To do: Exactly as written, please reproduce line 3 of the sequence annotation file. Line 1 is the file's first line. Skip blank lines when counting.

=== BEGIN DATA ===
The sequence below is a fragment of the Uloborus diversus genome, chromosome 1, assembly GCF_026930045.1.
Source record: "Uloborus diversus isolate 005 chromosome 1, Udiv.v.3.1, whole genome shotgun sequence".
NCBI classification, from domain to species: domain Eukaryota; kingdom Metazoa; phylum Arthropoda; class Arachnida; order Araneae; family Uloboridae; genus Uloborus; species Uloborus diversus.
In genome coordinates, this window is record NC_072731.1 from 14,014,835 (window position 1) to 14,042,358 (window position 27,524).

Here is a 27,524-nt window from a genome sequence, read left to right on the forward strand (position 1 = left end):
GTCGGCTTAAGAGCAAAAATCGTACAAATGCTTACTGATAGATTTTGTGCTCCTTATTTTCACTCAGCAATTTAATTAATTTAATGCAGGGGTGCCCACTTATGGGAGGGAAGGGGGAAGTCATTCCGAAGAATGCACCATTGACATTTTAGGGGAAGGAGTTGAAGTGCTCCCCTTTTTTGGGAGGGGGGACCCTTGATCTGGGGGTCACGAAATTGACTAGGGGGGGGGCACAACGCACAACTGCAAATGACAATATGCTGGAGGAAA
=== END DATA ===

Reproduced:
NCBI classification, from domain to species: domain Eukaryota; kingdom Metazoa; phylum Arthropoda; class Arachnida; order Araneae; family Uloboridae; genus Uloborus; species Uloborus diversus.